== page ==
Violence, extortion, and regret. This is what migrating 3,000 miles from Bolivia to Mexico is like

The story of Purita Valle reflects the suffering of migrants in Central America and Mexico, according to the latest report from Doctors Without Borders

Migrants cross into Chile from the border with Bolivia, in Colchane.
Migrants cross into Chile from the border with Bolivia, in Colchane.DIEGO REYES (AFP)
Jorge Vaquero Simancas

Purita Valle has traveled 3,400 miles over land from the Bolivian city of Santa Cruz to the Mexican city of Juchitán, in the state of Oaxaca. To do this, she used the $10,000 she got from selling the little she had when she lived in Chile. Each mile has cost $1.25, and now he only has $200 left. But the economic aspect is never the most painful thing. The 35-year-old Bolivian and her family were three of the more than 500,000 people who migrated from South America through the Darién jungle, according to Panamanian immigration authorities. Then, in Central America, migrants suffer robberies, threats, torture, kidnappings, and extortion, as reflected in the latest report and testimony shared with EL PAÍS by Doctors Without Borders (MSF).

Looking at it over time and especially space, leaving what Valle considered her home in Santiago, Chile, with her 55-year-old husband and 3-year-old son was a huge mistake. “I worked during the day. My son went to kindergarten while I worked. But false friendships brainwashed us by saying, ‘come here,’” she explains about why she decided to leave.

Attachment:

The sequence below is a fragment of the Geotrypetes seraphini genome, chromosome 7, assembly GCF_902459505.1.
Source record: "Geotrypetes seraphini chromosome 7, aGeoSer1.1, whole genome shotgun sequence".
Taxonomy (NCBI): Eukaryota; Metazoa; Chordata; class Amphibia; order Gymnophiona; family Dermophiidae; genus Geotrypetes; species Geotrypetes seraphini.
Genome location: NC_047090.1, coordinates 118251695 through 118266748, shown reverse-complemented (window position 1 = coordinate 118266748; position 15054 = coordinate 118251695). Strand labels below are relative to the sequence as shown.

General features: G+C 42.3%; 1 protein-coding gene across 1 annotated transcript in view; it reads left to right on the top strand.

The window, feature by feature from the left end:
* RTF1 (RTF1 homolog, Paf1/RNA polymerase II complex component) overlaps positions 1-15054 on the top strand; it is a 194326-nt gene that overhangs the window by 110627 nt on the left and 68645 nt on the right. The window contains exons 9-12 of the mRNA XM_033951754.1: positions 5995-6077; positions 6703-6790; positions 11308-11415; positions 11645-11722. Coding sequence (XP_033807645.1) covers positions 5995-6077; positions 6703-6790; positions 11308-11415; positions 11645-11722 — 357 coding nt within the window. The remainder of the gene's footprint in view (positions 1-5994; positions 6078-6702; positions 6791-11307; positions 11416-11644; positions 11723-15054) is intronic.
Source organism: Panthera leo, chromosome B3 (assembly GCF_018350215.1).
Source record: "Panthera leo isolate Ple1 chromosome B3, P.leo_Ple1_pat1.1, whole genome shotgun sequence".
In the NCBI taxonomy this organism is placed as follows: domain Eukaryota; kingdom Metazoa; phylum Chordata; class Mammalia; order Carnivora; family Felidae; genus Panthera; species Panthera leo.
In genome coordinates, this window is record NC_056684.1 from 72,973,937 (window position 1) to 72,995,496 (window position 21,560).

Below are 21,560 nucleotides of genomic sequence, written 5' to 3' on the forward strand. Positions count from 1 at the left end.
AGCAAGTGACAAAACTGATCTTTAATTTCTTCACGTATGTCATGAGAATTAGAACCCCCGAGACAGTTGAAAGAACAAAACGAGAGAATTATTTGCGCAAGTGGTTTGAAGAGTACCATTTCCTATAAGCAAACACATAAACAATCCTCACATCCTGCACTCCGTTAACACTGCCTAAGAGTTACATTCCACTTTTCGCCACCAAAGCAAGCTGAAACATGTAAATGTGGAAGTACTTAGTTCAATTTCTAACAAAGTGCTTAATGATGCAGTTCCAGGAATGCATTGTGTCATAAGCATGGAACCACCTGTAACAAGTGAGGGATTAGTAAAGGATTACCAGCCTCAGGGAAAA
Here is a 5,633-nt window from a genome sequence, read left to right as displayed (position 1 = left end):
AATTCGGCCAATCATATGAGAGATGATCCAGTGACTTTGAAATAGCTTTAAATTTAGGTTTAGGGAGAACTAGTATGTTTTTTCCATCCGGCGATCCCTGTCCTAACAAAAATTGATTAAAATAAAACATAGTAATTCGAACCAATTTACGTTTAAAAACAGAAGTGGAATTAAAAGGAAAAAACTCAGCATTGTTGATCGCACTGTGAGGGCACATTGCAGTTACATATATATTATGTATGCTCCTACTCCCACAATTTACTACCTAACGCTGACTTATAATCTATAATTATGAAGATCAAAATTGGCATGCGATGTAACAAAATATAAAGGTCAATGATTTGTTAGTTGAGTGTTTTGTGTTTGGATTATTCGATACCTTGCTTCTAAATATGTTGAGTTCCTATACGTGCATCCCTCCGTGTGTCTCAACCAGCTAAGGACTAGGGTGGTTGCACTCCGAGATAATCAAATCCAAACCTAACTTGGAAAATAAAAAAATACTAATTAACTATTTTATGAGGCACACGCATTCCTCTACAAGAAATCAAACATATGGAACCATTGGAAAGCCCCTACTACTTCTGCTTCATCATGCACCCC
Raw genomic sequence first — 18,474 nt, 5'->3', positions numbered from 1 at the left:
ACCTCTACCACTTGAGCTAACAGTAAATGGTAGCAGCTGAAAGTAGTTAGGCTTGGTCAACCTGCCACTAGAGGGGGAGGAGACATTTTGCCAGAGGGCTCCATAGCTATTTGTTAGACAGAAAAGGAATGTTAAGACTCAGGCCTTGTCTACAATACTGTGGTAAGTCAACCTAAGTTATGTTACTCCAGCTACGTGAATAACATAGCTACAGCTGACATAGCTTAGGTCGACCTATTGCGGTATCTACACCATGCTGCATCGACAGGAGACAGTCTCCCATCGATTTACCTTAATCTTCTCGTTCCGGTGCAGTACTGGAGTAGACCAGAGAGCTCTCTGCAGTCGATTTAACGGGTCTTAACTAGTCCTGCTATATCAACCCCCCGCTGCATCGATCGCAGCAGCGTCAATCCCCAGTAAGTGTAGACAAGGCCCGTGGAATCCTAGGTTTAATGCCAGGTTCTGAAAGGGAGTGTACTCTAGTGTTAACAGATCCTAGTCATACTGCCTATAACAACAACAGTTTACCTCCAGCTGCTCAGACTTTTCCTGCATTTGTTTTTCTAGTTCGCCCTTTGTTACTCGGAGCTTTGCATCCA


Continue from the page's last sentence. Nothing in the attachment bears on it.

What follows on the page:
There were other reasons behind why this diabetic woman with high blood pressure wanted to cross the continent. “We didn’t have much money anymore, so we decided to sell the house and the truck to supposedly go to the United States,” she recalls. She is an exceptional case, since few people from Bolivia arrive in Mexico. Data from Mexico’s National Migration Institute (INM) shows only 30 people with Bolivian nationality have received humanitarian visas of the more than 137,000 issued.

After leaving Chile, Valle decided to stop by her native Santa Cruz to see her family. From there began an odyssey that took her first across Peru, Ecuador, and then Colombia, countries in which the trip was “expensive but normal.” Then came the death trap of the Darién jungle, Panama, Costa Rica, Nicaragua, Honduras, and Guatemala to finally reach Mexico. This odyssey — which for an ordinary traveler would be one of the greatest adventures of their life — was a torment for Valle just because she was a migrant. “I feel bad. I feel tired, bored, upset with myself,” she says.

Purita Valle and her son Pablo in a consultation with a doctor.
Purita Valle and her son Pablo in a consultation with a doctor. Yotibel Moreno (MSF México)

In its report, MSF has placed emphasis on mental health. After caring for more than 130,000 migrants — 8,000 of whom received psychological care — in several countries in Central America and Mexico, the poor emotional state of entire migrant families stands out to the organization. The main reason is that seven out of every 10 migrants have witnessed or have been a victim of violence along the way.